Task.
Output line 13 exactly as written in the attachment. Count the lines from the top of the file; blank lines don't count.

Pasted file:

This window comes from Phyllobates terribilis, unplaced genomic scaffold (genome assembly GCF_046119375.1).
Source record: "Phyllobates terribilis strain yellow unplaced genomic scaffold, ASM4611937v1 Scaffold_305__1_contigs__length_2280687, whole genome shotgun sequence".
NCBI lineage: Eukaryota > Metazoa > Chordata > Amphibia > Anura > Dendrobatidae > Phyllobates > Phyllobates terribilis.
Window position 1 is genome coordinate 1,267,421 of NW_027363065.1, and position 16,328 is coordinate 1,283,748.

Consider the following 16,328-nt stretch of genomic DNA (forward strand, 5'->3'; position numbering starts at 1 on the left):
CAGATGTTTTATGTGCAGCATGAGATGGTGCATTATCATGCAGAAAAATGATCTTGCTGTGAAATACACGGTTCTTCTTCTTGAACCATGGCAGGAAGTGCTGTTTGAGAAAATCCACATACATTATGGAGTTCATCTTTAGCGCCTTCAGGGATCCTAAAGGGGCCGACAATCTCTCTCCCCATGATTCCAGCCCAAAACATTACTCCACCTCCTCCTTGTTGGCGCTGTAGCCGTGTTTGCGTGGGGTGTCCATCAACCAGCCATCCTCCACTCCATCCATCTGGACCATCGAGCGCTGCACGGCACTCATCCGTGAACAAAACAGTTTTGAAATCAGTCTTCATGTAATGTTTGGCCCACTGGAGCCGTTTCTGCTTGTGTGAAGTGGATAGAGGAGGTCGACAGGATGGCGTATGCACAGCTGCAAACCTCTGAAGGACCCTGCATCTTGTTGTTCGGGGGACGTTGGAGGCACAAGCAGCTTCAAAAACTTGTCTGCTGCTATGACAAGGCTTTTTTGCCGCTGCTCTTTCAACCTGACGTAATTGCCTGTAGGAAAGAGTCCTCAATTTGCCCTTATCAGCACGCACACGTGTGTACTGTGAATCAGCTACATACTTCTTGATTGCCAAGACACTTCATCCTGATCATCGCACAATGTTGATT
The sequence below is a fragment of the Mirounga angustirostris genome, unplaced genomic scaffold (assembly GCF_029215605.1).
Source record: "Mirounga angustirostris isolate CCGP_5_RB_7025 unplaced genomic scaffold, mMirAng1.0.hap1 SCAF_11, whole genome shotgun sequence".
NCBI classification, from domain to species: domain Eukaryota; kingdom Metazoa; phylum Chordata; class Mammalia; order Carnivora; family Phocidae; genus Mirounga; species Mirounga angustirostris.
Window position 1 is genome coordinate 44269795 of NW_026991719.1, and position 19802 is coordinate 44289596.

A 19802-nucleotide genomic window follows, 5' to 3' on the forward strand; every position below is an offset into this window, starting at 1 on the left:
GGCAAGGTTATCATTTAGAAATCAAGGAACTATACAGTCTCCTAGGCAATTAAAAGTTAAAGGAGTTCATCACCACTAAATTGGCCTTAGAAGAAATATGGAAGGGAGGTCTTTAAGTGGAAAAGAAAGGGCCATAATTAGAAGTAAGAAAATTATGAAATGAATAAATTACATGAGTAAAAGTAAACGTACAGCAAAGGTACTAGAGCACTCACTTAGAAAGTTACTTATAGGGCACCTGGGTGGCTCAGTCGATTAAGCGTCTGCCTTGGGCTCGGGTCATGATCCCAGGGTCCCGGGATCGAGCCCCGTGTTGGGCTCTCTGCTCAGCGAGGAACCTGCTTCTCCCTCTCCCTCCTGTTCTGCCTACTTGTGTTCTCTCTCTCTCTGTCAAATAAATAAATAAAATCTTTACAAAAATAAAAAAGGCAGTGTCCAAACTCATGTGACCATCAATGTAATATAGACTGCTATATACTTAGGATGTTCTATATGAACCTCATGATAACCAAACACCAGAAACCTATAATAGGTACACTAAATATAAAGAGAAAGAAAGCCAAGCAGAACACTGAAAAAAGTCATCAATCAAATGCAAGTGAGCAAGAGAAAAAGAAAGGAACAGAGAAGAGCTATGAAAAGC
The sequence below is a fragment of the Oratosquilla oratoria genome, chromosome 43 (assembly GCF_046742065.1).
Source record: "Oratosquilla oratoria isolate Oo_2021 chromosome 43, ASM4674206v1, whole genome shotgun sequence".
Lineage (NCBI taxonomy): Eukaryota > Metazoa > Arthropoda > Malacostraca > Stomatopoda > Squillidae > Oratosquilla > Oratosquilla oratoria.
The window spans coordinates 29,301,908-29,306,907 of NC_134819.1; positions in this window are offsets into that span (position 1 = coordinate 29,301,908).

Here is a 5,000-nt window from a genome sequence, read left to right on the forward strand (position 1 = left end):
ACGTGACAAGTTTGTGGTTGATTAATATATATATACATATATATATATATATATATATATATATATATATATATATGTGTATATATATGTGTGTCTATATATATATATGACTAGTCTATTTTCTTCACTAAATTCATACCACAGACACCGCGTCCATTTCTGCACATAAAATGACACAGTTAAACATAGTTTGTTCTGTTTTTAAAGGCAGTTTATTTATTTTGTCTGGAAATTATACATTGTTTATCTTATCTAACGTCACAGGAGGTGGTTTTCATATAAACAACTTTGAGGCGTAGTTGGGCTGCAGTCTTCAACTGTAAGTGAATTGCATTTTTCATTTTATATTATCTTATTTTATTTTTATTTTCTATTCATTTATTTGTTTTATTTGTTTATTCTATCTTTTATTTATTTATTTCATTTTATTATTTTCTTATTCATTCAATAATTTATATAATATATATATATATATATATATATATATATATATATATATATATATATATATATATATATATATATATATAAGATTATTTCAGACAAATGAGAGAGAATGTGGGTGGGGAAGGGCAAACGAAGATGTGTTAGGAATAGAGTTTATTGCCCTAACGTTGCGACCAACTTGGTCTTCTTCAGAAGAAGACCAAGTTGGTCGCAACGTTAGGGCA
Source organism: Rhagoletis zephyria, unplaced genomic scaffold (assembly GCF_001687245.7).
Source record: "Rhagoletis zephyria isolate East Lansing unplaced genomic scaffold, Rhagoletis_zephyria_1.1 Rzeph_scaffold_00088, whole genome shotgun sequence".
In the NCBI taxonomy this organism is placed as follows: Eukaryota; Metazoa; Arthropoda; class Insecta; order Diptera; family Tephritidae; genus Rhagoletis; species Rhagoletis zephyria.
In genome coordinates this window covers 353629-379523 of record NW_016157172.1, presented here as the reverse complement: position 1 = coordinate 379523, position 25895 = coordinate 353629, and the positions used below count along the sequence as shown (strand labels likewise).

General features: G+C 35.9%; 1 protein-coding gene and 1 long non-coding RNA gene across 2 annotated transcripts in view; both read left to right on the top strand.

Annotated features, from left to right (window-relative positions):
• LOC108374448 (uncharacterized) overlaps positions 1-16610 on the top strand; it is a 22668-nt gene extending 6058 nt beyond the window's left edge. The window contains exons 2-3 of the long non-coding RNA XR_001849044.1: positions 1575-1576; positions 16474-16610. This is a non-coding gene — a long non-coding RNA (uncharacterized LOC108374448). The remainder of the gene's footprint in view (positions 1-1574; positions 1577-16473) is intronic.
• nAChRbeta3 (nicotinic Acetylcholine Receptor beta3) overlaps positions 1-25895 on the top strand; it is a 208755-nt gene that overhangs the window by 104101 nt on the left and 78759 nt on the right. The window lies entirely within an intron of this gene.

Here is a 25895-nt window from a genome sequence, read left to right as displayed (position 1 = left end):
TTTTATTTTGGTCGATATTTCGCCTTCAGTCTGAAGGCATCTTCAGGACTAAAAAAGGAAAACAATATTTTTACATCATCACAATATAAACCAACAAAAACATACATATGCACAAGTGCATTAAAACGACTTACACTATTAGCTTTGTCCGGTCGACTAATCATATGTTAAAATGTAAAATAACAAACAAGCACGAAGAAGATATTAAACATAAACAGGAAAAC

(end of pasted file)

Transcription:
The sequence below is a fragment of the Oratosquilla oratoria genome, chromosome 43 (assembly GCF_046742065.1).